Finances can be very tricky, especially for emergent grassroots relief groups and smaller community-based organizations that aren't set up to raise funds over the internet and aren't prepared to spent funds quickly and in transparent ways.
Organizations that can accept funds over the internet can raise thousands, even millions, of dollars during a disaster event. They can also solicit donations immediately and expand their community of donors.
Organziations that can document precisely where the funds they raised are being spent will be able to sustain fundraising efforts into the recovery phase and beyond. They can also develop effective funding criteria, enabling them to shape intiatives that emerge in response to the disaster.
Fundraising for disasters often begins immediately after they strike. The photos, video and narratives that emerge from the disaster compels a wide variety of people to give in a wide variety of ways.
- give immediately through their cell phone or a website.
- research various disaster relief groups and give to the group they find most compelling.
- give funds that will be spent in a specific way, such as through project-based fundraising or via gift registries.
It's important to have a process for engaging with all your group's donors because someone who has given once to your group is many many times more likely to give again than someone who has not.
Converting someone into a donor is a difficult challenge that, unfortunately, goes beyond doing amazing work that everyone wants to support. It requires building lists of potential donors, documenting your work, inviting people to give, and convincing them that the time to give is now!
Tracking the funds that flow into and through your group is essential for ensuring that money gets where it's supposed to go and that your group stays within legal compliance. Transparent accounting allows people within your group to confidently answer questions about how money is being allocated and spent, which can quell the hurt feelings and suspicion that arise when stakeholders feel like they're being left in the dark.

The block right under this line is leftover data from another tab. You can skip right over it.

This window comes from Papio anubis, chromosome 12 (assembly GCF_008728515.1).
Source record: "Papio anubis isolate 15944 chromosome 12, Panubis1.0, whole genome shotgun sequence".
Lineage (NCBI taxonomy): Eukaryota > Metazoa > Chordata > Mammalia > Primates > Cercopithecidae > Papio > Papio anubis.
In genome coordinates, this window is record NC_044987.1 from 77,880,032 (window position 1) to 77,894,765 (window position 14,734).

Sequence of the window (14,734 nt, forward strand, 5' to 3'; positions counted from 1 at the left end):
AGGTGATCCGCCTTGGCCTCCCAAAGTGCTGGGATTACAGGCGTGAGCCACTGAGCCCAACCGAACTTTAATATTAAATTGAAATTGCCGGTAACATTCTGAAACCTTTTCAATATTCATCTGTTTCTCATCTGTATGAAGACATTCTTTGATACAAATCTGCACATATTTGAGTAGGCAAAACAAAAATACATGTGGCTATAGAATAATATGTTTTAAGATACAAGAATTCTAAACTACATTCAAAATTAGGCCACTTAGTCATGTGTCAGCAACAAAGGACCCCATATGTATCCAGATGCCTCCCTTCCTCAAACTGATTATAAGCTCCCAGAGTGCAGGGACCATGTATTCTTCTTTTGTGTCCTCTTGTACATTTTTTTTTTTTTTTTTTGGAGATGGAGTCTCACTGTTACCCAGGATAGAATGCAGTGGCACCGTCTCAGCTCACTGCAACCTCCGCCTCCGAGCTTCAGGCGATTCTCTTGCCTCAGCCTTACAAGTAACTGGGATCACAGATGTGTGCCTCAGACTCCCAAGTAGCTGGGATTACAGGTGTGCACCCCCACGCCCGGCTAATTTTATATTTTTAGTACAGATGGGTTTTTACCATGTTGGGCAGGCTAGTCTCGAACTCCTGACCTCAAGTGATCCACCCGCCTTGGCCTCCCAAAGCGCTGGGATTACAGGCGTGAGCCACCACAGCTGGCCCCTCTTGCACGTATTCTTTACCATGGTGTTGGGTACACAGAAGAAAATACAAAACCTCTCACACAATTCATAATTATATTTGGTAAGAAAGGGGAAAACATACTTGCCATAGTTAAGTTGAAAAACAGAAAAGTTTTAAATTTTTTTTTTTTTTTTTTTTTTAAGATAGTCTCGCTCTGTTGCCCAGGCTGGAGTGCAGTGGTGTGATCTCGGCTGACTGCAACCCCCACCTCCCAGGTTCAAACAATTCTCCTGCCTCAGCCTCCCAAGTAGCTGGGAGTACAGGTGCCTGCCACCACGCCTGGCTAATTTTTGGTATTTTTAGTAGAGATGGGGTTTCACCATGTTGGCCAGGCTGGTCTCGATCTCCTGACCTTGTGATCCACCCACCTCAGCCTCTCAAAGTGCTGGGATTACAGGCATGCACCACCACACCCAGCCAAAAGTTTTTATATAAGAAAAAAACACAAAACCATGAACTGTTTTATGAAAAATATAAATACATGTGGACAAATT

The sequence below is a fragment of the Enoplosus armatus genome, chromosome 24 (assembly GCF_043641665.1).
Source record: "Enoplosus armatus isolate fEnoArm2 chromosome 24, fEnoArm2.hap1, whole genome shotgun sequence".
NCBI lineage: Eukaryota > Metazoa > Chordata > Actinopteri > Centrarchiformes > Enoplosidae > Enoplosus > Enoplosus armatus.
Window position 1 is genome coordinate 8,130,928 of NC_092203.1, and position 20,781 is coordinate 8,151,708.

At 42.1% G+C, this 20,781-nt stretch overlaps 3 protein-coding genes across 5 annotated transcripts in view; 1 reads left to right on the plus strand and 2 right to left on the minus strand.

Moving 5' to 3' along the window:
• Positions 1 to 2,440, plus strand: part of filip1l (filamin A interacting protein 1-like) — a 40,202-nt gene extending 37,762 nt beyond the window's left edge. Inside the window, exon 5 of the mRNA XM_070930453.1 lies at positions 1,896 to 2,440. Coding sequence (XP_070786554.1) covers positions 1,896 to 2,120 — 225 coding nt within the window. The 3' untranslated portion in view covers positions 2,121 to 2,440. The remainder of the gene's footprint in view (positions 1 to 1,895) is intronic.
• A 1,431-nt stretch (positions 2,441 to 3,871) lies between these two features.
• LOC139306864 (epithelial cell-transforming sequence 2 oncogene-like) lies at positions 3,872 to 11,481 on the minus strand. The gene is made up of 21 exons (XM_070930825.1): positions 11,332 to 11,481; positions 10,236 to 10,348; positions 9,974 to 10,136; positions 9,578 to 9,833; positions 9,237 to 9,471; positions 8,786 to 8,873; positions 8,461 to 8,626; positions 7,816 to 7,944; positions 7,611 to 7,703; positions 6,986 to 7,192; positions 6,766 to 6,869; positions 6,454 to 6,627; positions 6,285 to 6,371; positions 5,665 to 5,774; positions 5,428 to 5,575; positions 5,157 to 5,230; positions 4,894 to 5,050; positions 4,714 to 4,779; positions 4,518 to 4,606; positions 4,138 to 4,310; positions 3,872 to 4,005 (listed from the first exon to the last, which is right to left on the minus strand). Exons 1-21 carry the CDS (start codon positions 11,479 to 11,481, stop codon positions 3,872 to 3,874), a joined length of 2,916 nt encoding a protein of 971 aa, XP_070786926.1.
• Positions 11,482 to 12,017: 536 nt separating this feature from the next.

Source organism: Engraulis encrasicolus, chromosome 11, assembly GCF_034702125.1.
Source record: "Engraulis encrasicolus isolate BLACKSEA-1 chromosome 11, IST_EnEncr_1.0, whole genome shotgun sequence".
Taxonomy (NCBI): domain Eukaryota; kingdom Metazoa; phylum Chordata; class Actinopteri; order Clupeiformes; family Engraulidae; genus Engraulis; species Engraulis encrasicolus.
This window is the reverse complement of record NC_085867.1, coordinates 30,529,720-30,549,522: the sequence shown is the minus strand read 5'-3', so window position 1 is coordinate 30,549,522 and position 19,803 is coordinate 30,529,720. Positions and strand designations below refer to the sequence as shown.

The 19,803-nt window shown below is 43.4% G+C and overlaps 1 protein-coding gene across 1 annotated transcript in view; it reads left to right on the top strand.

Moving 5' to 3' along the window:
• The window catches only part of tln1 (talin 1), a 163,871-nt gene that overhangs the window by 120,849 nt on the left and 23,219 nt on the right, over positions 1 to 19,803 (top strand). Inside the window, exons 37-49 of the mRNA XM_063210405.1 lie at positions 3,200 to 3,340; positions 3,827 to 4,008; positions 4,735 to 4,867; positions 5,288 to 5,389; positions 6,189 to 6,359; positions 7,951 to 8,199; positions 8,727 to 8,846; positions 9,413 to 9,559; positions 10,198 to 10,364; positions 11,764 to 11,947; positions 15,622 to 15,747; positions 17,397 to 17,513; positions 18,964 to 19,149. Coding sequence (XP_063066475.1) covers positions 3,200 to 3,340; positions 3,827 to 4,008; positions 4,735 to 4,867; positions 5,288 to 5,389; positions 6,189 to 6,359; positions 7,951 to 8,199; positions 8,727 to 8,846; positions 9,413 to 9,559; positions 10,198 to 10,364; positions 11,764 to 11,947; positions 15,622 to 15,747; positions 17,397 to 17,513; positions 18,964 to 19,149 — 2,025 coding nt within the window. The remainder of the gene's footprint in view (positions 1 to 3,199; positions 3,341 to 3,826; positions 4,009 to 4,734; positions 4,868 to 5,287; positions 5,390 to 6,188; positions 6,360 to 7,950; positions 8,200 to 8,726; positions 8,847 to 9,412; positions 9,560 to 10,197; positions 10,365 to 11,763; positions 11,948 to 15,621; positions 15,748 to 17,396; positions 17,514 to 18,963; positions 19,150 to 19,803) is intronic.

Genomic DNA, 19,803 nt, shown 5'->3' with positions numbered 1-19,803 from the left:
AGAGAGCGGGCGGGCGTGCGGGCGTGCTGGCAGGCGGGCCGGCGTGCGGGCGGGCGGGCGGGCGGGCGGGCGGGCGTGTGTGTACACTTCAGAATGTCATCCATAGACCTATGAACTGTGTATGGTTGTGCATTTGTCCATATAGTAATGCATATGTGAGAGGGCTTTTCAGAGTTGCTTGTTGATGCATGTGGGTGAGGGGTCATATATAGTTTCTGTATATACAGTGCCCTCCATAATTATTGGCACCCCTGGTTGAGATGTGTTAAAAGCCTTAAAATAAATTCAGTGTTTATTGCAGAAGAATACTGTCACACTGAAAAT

Bringing money into a groups or organization isn't always as easy as it may appear. Legally speaking, money needs to go to an entitiy - whether that's an individual or some other type of legal structure. There are tax implications for every choice.
A successful fund allocation process will be transparent and easy to navigate, and will enable those who recieve funds to use the allocation process to build their reputation and attract more resources going forward.
An unsuccessful process will be opaque and difficult to naviate, and groups will not want to broadcast that they recieved funds through the process.
You can also run into problems surrounding "donor intent" if you raise money saying it'll go to one thing and then spend it on something else. For example, if you say "all money we raise will be used for food and water" and then you spend it on plywood and sheetrock your might be violating laws governing nonprofits in your state - and the state attorney general could strip your organization of it's nonprofit status.
That's why it's very important to come up with a plan easy, describe it generally on any fundraising materials that you have (website, print materials, etc) and execute your plan faithfully.
Three types of fund allocation you might want to engage in are Emergency Funds for the immediate aftermath of the storm, Project Funds for the midterm relief effort and Community-Led Budgeting for the long term recovery.
Another popular (and highly institutional) allocation strategy is the development of an Unmet Needs Fund.